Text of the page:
Apprenticeship proved, arguably, to provide a broader educational experience than the cloistered life of University and, if so, Thackray boys were inducted into ‘real life’ somewhat sooner than their academic counterparts. Coincidentally, there were far fewer fat kids (as we were allowed to call them in those days) so a small part of the Thackray induction was to be dangled over the river by one’s feet. This ritual was performed from the same fire-escape platform under which I passed whilst walking to and from school – and from which the faulty instruments were dumped surreptitiously into the river.
This ‘reverse hanging’, was more benign than ‘the real thing’ which still took place in Armley gaol and so was used as a punishment for only minor misdemeanours – thus alleviating the boredom of the time-served men. Of course, in the interests of health and safety, it was entrusted only to those more senior staff members who boasted a strong grip. However, should the struggling danglee happen to have any loose items in his pockets, as was often the case, they would be surrendered to the river and so it was this practice which accounted for the build-up of pocket artefacts on the river-bed.
The nearby asbestos factory was less fun altogether. Although none of us knew it at the time, the last will and testament of J. W. Roberts and Co. had already been drawn up long before I passed their Canal Road Works on my way to school each day. However, many people would have to wait patiently for their dark inheritance. A certain Mr. Justice Holland would rule, many years later, that the dangers of breathing asbestos fibres were well known in the trade as early as 1933. Strangely though, that information was not passed down to the workers – nor to the people who lived nearby. It certainly wasn’t passed down to me.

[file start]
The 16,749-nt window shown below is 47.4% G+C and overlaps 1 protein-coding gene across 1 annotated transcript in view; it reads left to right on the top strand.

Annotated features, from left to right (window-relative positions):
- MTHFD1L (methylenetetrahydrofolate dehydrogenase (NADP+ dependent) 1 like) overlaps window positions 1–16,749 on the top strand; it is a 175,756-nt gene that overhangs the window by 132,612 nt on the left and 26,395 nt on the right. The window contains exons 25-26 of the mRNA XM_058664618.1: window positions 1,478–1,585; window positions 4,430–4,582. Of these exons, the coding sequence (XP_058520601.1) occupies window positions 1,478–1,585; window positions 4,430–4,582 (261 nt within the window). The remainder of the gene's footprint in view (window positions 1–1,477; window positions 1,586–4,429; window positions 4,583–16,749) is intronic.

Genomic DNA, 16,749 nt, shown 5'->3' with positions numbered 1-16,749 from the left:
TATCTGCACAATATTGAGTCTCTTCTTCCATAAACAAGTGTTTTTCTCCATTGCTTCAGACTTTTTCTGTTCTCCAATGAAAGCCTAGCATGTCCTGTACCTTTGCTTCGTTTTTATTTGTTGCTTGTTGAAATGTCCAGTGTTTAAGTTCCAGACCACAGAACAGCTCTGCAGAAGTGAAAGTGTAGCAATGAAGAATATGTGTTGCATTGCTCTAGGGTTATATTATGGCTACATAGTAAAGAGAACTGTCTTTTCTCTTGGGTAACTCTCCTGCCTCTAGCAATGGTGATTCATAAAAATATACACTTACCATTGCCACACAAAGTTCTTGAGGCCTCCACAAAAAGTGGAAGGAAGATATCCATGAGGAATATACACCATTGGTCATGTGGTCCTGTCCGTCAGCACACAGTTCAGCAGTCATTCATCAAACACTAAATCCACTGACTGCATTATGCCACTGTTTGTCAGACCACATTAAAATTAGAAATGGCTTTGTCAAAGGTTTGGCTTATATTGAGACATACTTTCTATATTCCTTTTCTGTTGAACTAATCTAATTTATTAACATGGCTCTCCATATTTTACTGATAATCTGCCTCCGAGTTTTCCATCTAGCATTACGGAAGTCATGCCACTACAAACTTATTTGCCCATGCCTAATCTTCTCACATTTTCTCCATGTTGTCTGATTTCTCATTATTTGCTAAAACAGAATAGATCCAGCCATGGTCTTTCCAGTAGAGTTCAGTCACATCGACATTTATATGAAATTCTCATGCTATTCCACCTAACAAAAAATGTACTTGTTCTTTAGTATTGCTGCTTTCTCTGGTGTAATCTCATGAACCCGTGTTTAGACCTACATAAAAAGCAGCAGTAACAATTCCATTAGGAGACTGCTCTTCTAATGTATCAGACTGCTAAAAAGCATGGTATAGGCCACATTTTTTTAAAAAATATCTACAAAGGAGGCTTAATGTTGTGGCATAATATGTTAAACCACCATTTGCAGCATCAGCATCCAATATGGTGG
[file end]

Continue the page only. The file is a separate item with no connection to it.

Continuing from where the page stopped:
By the time I had pedalled up Canal Road into the flurry of deadly fibres from Roberts’, I would be gasping from the effort, so I must have inhaled enough airborne asbestos to stuff a fireproof cushion during my time at West Leeds High School. Epidemiological studies have since concluded that I did the right thing though when I decided to stop smoking (at the age of 11). Asbestos and tobacco smoke have proved to be infinitely more dangerous in combination. Even so, it is said that one single microscopic asbestos fibre lodged in your lung is enough to cause lung cancer. Asbestos-induced mesothelioma can also take over forty years to develop, so I continue to count my blessings.
Our school cycle racks provided a clandestine meeting place. ‘Behind the cycle sheds’ was a cliché, even in the 1950s, so they were frequented by the usual band of smokers and ne’er-do-wells – in addition to ourselves: the cyclists. We would compare our bikes, our stories and our aspirations. We would critically appraise the real bikes which were exclusively owned by the sixth-formers – an occasional one of whom might even deign to speak down to us if he thought that none of his peers was looking.
By the time I was 12, I had extended my cycling exploits to riding an oversize ladies bike with balloon tyres and a back-pedal brake. I had also acquired a rear carrier with a spring clamp, a pump which required no flexible adaptor, and a lock which clamped onto the rear stay. You could not buy any of these items in Britain though: I bought them in Germany.